At 13,000 lbs. you are operating at the high end of the towing range for any 2003 diesel pickup and performance will not compare well to trucks produced in the last couple years. But going faster rapidly decreases the truck's fuel economy. With my 2011 truck and a heavy load in the mountains an extra 10 MPH translates into a drop in MPG of about 20%. I have to ask myself whether it is worth the extra cost to get somewhere 10 minutes sooner.
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Old 01-17-2013, 10:24 AM   #36
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Replaced the fuel filter and the truck performed better without a load. I had hoped that would translate to towing the fifth wheel, but no luck. Still has the P1093 code. It is looking like a new CP3 pump is in my future, based on what I've read.

Does anyone know of a good diesel repair shop in the Baton Rouge area?
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Old 01-17-2013, 11:39 AM   #37
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Orignally from BR, so I'll check with some folks I rv with down there
(in fact going to meet them in Morgan City for Mardi Gras Rv'ing on Feb 8th !)

Laissez les bons temps rouler
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Old 01-18-2013, 02:39 PM   #38
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Will take suggestions around Slidell as well, as I may end up being closer to there.
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Old 01-24-2013, 04:18 PM   #39
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Dealer could not find anything wrong today, fuel rail pressure was good when they checked it under hard acceleration. I guess maybe the CP3 is just starting to get weak where it only fails to keep up with demand when I'm towing the RV.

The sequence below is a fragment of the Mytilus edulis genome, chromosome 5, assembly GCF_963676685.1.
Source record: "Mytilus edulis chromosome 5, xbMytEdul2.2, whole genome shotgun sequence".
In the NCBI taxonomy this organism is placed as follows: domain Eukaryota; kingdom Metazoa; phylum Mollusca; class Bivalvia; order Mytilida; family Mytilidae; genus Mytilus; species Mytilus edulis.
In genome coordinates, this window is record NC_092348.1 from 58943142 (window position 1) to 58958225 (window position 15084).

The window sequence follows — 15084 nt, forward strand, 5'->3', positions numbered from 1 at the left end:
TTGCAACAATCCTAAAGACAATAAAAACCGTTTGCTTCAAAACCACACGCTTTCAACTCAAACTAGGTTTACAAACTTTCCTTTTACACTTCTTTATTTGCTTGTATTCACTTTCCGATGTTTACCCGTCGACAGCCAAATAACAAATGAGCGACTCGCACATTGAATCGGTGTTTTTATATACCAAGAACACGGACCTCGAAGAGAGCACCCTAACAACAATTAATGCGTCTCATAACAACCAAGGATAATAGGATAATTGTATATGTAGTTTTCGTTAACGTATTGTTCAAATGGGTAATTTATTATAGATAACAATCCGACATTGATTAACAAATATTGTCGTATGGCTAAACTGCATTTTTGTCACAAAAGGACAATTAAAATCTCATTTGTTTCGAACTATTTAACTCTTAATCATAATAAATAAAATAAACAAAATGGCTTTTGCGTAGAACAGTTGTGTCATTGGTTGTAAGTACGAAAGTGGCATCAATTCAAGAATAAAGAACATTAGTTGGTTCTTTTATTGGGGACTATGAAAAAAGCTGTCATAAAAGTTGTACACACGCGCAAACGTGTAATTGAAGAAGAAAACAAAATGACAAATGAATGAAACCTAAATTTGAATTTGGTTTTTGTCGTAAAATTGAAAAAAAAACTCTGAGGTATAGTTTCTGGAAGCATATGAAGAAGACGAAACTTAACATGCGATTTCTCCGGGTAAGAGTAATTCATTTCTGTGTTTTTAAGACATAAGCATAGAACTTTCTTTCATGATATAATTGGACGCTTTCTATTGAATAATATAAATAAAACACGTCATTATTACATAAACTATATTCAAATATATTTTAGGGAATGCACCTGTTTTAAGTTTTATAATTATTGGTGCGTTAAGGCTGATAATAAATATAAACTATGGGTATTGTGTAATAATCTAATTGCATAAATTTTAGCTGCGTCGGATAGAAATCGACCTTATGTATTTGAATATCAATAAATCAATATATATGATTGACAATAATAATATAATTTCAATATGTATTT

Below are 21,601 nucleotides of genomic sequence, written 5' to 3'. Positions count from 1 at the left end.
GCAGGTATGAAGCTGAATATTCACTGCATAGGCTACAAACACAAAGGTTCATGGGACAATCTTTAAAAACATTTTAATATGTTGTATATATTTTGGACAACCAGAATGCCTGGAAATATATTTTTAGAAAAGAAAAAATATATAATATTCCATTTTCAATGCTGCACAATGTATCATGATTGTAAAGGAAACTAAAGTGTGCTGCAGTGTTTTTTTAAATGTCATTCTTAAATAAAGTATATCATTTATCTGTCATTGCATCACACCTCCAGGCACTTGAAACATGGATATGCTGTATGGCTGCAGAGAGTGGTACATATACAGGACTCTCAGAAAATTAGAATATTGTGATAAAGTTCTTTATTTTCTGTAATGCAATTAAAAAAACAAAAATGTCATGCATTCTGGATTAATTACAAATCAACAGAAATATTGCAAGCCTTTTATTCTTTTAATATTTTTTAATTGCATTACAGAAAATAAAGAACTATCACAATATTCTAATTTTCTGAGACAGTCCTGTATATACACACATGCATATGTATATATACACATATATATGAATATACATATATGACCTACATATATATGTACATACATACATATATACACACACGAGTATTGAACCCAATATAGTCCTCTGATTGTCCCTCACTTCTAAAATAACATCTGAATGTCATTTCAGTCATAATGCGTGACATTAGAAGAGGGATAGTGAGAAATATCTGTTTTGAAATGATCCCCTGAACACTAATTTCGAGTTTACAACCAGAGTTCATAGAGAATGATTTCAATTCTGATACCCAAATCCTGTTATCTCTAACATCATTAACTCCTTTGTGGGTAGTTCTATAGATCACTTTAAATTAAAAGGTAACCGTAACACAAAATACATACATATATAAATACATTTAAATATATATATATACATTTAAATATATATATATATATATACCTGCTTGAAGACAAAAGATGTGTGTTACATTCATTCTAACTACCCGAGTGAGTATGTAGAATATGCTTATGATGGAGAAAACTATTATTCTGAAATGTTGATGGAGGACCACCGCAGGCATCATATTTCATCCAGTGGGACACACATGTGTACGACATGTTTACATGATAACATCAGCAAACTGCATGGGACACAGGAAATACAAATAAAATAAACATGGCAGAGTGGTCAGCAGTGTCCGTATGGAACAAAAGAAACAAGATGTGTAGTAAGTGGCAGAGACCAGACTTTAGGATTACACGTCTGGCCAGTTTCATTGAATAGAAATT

Some have said to get a lift pump. The price is a lot nicer than the $1600 for a new CP3 but I'm not certain it's going to fix the problem. And I'd hate to pay for a lift pump and have it not change anything, then have to replace the CP3 as well.

Does anyone run a lift pump on their Chevy/GMC diesel of this age range? I know they could be useful for people added HP tunes, etc. I just wonder if anyone else with a stock truck might have had things work better with a lift pump on.
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Old 01-24-2013, 10:00 PM   #40
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GT, what grade are you on when you lose speed and are you blowing a lot of smoke? Also did the dealer check the injector balance?
I had my fuel system lose pressure once at the top on a very long steep grade after I cut the truck off. I had to pump the primer valve at the top of the filter to crank the truck. Folks tell me a lift pump would have prevented the problem. A diesel tech told me to let the truck idle a few minutes to stabilize before cutting it off after a hard pull.
You're pull a heavy load at 12k but I expect with the people, equipment, and accessories, your a couple of thousand over that. You're going to lose speed on grades. I'm more worried about transmission and EGR temps than running.
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Old 01-25-2013, 07:52 AM   #41
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I do not know how to come with a number for the grade, but it doesn't have to be much if the hill lasts a while. I have not been anywhere close to any mountains. I have not noticed any smoke at all.

The RV is 13k, I've weighed it twice. It is the very top end of the rating for the truck, but losing 15-20 MPH off of 65 MPH on the interstate just can't be right. Pretty much any sort of hill, even short ones, I will lose 5 or 10 MPH. Long ones more than that. It is also very slow to accelerate trying to get on the interstate, which is of course dangerous in traffic and when the on ramps are short.

I don't have a pyrometer, but the transmission temperature has been ~175-180 as best I can read the gauge.
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Old 01-25-2013, 08:55 AM   #42
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I still think you need to add a pyrometer. Also, pay attention to the RPM's, not speed. Keep the engine turning at it's optimum torque by downshifting and monitor EGT to be sure you aren't making the engine work too hard. Dropping that amount of speed on a grade is NOT unusual when pulling the maximum load your truck is designed to haul. I talk from years of experience driving under powered vehicles through mountains. (VW campers) I think if you followed an 18 wheeler through the mountains you would see a similar drop in speed.